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More Tales From the Writing Life

So earlier this evening I was watching that Siri commercial and thinking, I really need to get my phone to remind me to call the vet to set up the appointment to have the cats shaved. Looks like I really do need that personal assistant after all – even if it is my phone. Now granted my phone doesn’t talk to me like Siri, or call me by name (which is creepy anyway), but it does a fabulous job of reminding me to do things provided I set the reminders and turn the volume up.  It also keeps me up to task on my writing life. I know when my deadlines are. My task manager splits up each to-do list by project and gives me fair warning when stuff is coming up on its due date. My phone also keeps my editors’ phone numbers at hand and keeps me in constant contact with my email, social networking, readers, etc… no matter where I am.  Technically it has become my personal assistant despite the fact that a personal assistant is only as good as the boss who informs him/her what’s going on. The only thing my “personal assistant” can’t do is speak for me or run my errands. But I’m cool with that. I sometimes wonder how I lived without a smart phone or how lost I’d be if I lost it.  It’s amazing how much of one’s life can be on their phone.

On an unrelated note I realized today just how much of a negative nellie I can be. Especially when it comes to politics, subjects I have strong opinions on (like the current publishing climate for example) or my views of certain types of people who annoy me.  I always focus on what I don’t like or what’s annoying me. That’s when I realized I am different from a lot of authors.

Most authors steer clear of anything political (whether we’re talking the country or the publishing industry) and discuss nothing except milk-toast crap. They talk about writing process or plotting or motivation or their word counts. Maybe a conference and book signing here or there. If they do talk about publishing it’s generally in favor of whoever is writing the check and it’s usually not that controversial.  Or all their social networking + blog postings promote themselves or fellow authors. Or they use these sites just to herald reviews, releases, etc…

I have to admit — I sometimes wonder if that’s what I should be doing.   Sure, I actually do that stuff already, but I still share my political views (both about the industry and the country) and I’m not afraid to share those things that frustrate me.  But I guess benign posts are less likely to alienate readers. I also suppose a lot of writers have broader audiences, whereas my books tend to attract a more liberal, open-minded reader who is more likely to be pro-choice, pro-religious freedom, or pro-gay rights.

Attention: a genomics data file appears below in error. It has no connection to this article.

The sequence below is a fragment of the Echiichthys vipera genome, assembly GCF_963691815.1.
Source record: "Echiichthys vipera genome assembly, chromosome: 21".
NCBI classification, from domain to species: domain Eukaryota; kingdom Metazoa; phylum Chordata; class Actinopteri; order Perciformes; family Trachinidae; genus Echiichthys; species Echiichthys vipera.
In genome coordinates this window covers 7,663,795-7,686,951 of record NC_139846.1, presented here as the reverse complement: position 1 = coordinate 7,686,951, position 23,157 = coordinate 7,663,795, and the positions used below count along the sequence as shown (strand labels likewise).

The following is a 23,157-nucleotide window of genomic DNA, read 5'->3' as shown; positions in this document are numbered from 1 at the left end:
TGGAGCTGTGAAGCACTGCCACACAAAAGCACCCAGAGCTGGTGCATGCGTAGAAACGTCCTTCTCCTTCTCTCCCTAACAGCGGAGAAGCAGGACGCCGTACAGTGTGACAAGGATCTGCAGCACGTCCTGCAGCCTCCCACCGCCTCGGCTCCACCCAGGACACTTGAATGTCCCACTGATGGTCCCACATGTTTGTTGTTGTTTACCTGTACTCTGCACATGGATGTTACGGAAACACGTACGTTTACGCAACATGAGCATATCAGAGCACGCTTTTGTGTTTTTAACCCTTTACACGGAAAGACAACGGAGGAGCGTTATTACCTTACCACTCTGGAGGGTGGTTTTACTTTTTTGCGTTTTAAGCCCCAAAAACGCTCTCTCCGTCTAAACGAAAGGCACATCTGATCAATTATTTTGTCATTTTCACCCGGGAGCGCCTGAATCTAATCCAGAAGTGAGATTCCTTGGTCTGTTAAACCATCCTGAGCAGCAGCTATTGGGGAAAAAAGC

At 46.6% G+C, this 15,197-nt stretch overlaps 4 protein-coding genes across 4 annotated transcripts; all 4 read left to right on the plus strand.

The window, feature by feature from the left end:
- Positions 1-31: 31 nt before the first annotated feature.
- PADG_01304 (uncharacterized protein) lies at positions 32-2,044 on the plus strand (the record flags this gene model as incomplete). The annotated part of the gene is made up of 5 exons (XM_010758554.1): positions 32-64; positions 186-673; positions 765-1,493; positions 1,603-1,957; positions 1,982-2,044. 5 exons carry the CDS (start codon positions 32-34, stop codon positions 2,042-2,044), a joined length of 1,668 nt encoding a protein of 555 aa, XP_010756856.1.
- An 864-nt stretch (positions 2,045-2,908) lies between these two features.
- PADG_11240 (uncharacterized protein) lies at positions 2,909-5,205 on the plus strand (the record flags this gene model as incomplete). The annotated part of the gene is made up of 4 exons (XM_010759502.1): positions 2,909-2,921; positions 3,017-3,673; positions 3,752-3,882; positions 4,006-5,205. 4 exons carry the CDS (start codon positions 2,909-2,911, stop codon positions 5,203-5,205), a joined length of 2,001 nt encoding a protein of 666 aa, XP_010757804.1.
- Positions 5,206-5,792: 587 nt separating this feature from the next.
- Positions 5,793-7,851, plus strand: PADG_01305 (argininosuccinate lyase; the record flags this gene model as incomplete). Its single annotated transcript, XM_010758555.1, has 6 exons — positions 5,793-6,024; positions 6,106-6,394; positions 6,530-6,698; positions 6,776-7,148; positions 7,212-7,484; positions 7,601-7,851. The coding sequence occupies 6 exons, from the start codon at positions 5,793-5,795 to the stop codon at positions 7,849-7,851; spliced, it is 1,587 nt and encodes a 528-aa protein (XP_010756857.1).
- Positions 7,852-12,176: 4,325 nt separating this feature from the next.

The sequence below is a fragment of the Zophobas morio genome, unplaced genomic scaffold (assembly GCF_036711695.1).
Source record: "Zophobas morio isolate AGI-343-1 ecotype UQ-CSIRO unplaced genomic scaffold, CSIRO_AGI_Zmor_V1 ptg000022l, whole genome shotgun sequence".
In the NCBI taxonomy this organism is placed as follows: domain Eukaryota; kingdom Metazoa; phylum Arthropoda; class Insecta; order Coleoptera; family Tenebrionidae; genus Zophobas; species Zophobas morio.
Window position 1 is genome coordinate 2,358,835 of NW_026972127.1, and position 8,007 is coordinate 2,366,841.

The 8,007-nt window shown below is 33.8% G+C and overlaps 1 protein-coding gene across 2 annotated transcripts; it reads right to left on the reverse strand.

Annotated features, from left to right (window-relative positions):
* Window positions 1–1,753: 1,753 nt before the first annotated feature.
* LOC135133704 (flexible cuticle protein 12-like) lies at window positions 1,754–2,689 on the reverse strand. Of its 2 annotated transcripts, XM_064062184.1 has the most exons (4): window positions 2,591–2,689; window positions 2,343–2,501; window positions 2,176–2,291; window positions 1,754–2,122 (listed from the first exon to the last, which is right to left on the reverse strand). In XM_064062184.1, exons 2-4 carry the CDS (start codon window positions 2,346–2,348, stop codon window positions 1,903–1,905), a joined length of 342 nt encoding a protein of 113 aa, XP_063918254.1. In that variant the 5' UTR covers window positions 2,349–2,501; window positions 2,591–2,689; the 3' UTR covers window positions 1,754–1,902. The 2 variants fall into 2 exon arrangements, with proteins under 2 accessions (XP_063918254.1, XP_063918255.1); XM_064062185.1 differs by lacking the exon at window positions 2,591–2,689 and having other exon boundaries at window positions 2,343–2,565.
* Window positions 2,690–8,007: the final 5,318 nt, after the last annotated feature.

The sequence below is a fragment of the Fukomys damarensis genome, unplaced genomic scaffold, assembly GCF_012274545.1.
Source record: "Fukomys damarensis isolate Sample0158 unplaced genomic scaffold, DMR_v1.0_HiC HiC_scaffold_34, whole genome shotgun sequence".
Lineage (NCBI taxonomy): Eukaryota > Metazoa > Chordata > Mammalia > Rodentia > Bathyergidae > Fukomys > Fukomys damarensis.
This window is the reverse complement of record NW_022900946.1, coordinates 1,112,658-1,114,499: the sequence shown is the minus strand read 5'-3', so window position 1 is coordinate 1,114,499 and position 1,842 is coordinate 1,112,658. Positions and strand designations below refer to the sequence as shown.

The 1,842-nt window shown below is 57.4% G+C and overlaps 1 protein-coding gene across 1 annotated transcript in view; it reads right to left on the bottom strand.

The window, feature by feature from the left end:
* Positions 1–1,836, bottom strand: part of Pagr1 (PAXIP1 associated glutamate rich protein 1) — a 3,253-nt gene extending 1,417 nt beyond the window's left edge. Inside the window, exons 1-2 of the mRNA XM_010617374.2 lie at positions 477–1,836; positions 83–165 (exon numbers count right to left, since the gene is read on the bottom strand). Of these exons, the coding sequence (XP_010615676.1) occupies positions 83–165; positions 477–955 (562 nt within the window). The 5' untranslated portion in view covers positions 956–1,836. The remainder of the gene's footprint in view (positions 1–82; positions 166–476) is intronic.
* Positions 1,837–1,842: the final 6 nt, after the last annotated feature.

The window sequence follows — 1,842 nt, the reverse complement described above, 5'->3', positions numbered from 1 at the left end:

All the same, perhaps it’s time to drop any negativity and keep it to myself. Especially when it comes to anything political (country or industry).  Let’s see how long I can last. Anyone want to place bets? LOL!

Steph is an award winning and bestselling author of thrilling steamy and paranormal romances, dark urban fantasy, occult horror-thrillers, cozy mysteries, contemporary romance, sword and sorcery fantasy, and books about the esoteric and Daemonolatry. A Daemonolatress and forever a resident of Smelt Isle, she is happily married and cat-mom to three pampered house cats. Her muse is a demanding sadistic Dom who often keeps her up into the wee hours of the morning. You can contact her at


  • rufusopus

    I think most of us are at the least inspired to write things from our negativity. We have a shit experience with stupidity, and we try to fix it, by ranting, arguing, and bitching about annoying bullshit (I mean, drawing attention to a social issue by establishing a forum for public discussion via blog posts). Sometimes we couch it in positive terms for political reasons, other times we don’t bother. Negative Nellie is the secret name of our Muse. 😀

    Favorite Blake Quote evar:

    ‘I saw no God, nor heard any, in a finite organical perception; but my senses discover’d the infinite in every thing, and as I was then perswaded, & remain confirm’d, that the voice of honest indignation is the voice of God, I cared not for consequences but wrote.’

    The Marriage of Heaven and Hell

  • Steph

    Well, I lasted 12 hours. All it took was a discussion about gay rights on someone’s wall and, well, you know… LOL! I like your view that it’s the muse. 🙂

  • Martin

    I think it is important, now more than ever, that we don’t allow our indignation to go unvoiced. Things for a lot of us, and probably the country as a whole, are going seriously down-hill. The “Keep America Great”, everything is “hunkey-dorey” attitudes are not going to get us out of this mess, and we can’t even begin to fix the problem until we at least acknowledge that there is a problem to fix in the first place.

    Plus as a reader, I always love when a favored author launches into a tirade or rant. Gives us readers a little more insight on who it is that writes our books, and lets us know that no matter what ” The Today Show” says, there are others out there that are just as pissed off.

    More rants and raves, not less!

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